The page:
I'm sorry you're dealing with this, and that you feel so badly about it.
A new infection can be somewhat unpredictable, but I also wonder if you have a secondary infection. You don't mention your sex, so some of this may not apply to you, but secondary infections can be things like yeast, bacterial vaginosis, a fungal infection, another STD, etc.
1. Can I have an outbreak on both sides?
Yes, though it's more common to get them on one side. Herpes infects nerve groups, and genital herpes infects the sacral ganglia. This means that you can get outbreaks anywhere that boxer shorts cover.
2. Can I get one outbreak right after another? Or is it something else?
Yes, and yes. When I first got herpes, I got back to back outbreaks for 9 months. It was as miserable as it sounds, and I was taking valtrex, which was seemingly doing nothing. Finally, after the urging of a friend, I went to the doctor and found out I had bacterial vaginosis. Once I got that taken care of, my herpes settled down. It's really common to get a secondary infection when you are newly infected with herpes.
3. If I have outbreaks like this, does it mean I will have often outbreaks?
Maybe, or not. (I know that's a sucky answer.) It's hard to say what is going to happen without knowing if you have a secondary infection. A new infection can be fairly unpredictable, and then calm down, but you may be have a secondary infection.
4. Is there something i can do to make the outbreaks go away faster?
Are you on antivirals, like Valtrex, acyclovir or famvir? Taking these at the first sign of an outbreak can make them go away faster, and once you learn your prodrome (your warning sign that an outbreak is coming - this can be anything from tingling in a certain spot, pain in your thighs, etc - it's unique to you), you can take it then and perhaps prevent the outbreak.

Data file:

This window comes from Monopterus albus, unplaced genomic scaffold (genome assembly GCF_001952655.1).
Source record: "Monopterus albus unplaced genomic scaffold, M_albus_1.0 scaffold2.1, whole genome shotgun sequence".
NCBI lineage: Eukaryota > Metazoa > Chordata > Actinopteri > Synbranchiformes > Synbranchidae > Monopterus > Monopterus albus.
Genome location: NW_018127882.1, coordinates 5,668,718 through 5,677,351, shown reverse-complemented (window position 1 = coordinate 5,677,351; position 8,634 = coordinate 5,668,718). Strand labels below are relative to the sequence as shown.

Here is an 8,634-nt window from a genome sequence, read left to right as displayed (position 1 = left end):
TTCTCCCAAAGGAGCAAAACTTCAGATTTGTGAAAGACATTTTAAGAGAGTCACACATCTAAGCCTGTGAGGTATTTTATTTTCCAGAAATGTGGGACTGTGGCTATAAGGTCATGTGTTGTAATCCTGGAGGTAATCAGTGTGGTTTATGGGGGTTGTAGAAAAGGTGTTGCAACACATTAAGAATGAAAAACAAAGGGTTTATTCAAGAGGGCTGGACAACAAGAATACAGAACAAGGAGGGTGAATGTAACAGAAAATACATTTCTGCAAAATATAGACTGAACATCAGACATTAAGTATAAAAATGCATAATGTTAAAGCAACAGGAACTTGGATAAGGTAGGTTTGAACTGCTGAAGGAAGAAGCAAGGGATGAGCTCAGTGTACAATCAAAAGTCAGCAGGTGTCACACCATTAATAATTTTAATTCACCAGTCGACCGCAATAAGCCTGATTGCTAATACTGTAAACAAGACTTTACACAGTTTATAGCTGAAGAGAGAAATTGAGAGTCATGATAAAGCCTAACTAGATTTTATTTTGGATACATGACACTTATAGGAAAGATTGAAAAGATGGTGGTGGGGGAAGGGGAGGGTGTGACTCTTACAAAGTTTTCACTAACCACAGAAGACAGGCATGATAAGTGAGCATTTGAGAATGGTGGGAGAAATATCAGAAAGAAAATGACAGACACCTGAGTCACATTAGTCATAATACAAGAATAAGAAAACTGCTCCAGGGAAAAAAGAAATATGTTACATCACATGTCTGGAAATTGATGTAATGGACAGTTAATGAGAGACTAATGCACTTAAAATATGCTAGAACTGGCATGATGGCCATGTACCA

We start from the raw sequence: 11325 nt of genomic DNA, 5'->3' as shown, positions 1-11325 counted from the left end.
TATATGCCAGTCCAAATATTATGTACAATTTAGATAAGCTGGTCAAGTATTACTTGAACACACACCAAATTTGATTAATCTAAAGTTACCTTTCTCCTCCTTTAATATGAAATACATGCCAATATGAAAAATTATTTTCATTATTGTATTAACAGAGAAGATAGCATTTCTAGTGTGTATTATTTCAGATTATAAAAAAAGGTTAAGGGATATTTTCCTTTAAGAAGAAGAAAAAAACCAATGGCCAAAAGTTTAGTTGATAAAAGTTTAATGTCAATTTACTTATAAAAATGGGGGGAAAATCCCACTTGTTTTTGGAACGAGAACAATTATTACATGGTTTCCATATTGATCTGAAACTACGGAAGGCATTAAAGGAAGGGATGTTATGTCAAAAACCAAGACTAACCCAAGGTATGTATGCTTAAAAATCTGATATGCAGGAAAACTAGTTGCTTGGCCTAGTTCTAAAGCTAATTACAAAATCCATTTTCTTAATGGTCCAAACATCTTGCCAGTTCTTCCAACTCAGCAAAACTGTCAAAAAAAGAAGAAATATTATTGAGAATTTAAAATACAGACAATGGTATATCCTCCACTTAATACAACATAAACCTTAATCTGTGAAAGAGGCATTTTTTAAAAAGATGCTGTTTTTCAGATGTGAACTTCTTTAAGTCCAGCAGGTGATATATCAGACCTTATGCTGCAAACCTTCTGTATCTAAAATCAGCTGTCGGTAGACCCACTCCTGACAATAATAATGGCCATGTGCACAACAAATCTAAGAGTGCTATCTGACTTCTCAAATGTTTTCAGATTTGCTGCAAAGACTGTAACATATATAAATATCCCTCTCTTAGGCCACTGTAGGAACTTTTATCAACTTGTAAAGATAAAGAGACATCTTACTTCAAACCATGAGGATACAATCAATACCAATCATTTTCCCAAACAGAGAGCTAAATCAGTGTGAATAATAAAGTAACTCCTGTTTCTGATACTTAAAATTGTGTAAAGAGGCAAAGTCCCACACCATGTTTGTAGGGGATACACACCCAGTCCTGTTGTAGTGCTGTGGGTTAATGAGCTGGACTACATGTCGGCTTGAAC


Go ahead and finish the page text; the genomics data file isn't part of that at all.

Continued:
You might also want to try them suppressively as your body calms down. This means taking them daily.
I'm very sorry to hear that this has hurt your sexual confidence and that you may not have sex again. Please reconsider that.
Ghsv1 rarely sheds (about 3-5% of days per year), and rarely transmits to anyone else. If your partner already has hsv1, you can't give it to them, as they can't get something they already have. (They'll have antibodies that prevent them from being reinfected.) About half the population has hsv1. Please don't write off what can be a beautiful part of your life. Gazillions of people have herpes, and have "normal" sex lives - or normal for them, because normal is relative - and have healthy relationships, get married, have kids, have awesome sex, etc.
So too long, don't read - you could have a secondary infection, so see your doctor. You can have an awesome life with herpes. I've had hsv2 for 15+ years, and it's really just a small blip now. So, so many other things have impacted my life way more than herpes ever has.